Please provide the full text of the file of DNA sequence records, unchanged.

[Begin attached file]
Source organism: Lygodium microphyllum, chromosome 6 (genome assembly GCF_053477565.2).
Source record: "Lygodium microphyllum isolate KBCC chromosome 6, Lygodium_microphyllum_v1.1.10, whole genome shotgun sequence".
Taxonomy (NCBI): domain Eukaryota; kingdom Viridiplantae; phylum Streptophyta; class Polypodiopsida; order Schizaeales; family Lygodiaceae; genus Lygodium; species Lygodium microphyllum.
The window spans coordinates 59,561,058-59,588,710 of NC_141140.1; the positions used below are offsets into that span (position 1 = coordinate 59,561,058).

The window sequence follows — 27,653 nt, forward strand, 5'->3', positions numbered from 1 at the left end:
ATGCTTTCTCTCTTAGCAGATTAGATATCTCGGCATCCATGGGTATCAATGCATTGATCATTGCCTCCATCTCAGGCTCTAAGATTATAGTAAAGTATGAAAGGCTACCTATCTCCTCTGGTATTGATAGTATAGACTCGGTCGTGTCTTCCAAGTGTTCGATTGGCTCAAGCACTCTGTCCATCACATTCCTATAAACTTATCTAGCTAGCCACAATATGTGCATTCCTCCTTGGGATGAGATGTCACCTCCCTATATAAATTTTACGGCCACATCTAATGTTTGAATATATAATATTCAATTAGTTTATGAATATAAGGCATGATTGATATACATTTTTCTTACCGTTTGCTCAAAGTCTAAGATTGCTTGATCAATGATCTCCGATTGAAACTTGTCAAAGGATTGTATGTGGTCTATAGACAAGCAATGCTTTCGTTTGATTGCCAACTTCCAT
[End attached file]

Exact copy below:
Source organism: Lygodium microphyllum, chromosome 6 (genome assembly GCF_053477565.2).
Source record: "Lygodium microphyllum isolate KBCC chromosome 6, Lygodium_microphyllum_v1.1.10, whole genome shotgun sequence".
Taxonomy (NCBI): domain Eukaryota; kingdom Viridiplantae; phylum Streptophyta; class Polypodiopsida; order Schizaeales; family Lygodiaceae; genus Lygodium; species Lygodium microphyllum.
The window spans coordinates 59,561,058-59,588,710 of NC_141140.1; the positions used below are offsets into that span (position 1 = coordinate 59,561,058).

The window sequence follows — 27,653 nt, forward strand, 5'->3', positions numbered from 1 at the left end:
ATGCTTTCTCTCTTAGCAGATTAGATATCTCGGCATCCATGGGTATCAATGCATTGATCATTGCCTCCATCTCAGGCTCTAAGATTATAGTAAAGTATGAAAGGCTACCTATCTCCTCTGGTATTGATAGTATAGACTCGGTCGTGTCTTCCAAGTGTTCGATTGGCTCAAGCACTCTGTCCATCACATTCCTATAAACTTATCTAGCTAGCCACAATATGTGCATTCCTCCTTGGGATGAGATGTCACCTCCCTATATAAATTTTACGGCCACATCTAATGTTTGAATATATAATATTCAATTAGTTTATGAATATAAGGCATGATTGATATACATTTTTCTTACCGTTTGCTCAAAGTCTAAGATTGCTTGATCAATGATCTCCGATTGAAACTTGTCAAAGGATTGTATGTGGTCTATAGACAAGCAATGCTTTCGTTTGATTGCCAACTTCCAT